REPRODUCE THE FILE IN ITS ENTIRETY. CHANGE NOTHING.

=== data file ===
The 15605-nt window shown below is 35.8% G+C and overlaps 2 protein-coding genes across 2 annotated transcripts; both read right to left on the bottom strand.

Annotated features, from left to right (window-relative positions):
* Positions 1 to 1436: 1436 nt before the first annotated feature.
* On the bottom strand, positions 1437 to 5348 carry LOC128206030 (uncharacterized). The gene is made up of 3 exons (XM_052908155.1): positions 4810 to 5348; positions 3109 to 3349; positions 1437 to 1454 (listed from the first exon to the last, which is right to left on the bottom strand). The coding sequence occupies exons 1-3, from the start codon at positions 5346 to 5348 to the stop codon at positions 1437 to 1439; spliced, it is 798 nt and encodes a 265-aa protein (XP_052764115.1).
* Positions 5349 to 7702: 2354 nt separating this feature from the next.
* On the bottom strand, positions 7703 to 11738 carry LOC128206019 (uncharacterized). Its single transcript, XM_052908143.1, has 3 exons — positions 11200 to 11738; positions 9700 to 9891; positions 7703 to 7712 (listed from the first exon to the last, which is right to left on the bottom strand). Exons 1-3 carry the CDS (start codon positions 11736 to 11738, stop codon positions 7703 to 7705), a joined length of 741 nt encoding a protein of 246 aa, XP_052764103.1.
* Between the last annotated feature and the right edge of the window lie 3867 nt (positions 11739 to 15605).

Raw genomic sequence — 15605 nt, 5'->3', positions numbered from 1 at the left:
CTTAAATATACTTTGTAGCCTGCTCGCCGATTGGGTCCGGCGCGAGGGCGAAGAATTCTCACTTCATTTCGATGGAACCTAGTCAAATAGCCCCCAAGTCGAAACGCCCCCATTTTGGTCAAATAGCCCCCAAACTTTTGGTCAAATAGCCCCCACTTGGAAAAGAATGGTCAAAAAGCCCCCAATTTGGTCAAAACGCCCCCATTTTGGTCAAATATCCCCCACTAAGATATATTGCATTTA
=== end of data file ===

The 15605-nt window shown below is 35.8% G+C and overlaps 2 protein-coding genes across 2 annotated transcripts; both read right to left on the bottom strand.

Annotated features, from left to right (window-relative positions):
* Positions 1 to 1436: 1436 nt before the first annotated feature.
* On the bottom strand, positions 1437 to 5348 carry LOC128206030 (uncharacterized). The gene is made up of 3 exons (XM_052908155.1): positions 4810 to 5348; positions 3109 to 3349; positions 1437 to 1454 (listed from the first exon to the last, which is right to left on the bottom strand). The coding sequence occupies exons 1-3, from the start codon at positions 5346 to 5348 to the stop codon at positions 1437 to 1439; spliced, it is 798 nt and encodes a 265-aa protein (XP_052764115.1).
* Positions 5349 to 7702: 2354 nt separating this feature from the next.
* On the bottom strand, positions 7703 to 11738 carry LOC128206019 (uncharacterized). Its single transcript, XM_052908143.1, has 3 exons — positions 11200 to 11738; positions 9700 to 9891; positions 7703 to 7712 (listed from the first exon to the last, which is right to left on the bottom strand). Exons 1-3 carry the CDS (start codon positions 11736 to 11738, stop codon positions 7703 to 7705), a joined length of 741 nt encoding a protein of 246 aa, XP_052764103.1.
* Between the last annotated feature and the right edge of the window lie 3867 nt (positions 11739 to 15605).

Raw genomic sequence — 15605 nt, 5'->3', positions numbered from 1 at the left:
CTTAAATATACTTTGTAGCCTGCTCGCCGATTGGGTCCGGCGCGAGGGCGAAGAATTCTCACTTCATTTCGATGGAACCTAGTCAAATAGCCCCCAAGTCGAAACGCCCCCATTTTGGTCAAATAGCCCCCAAACTTTTGGTCAAATAGCCCCCACTTGGAAAAGAATGGTCAAAAAGCCCCCAATTTGGTCAAAACGCCCCCATTTTGGTCAAATATCCCCCACTAAGATATATTGCATTTA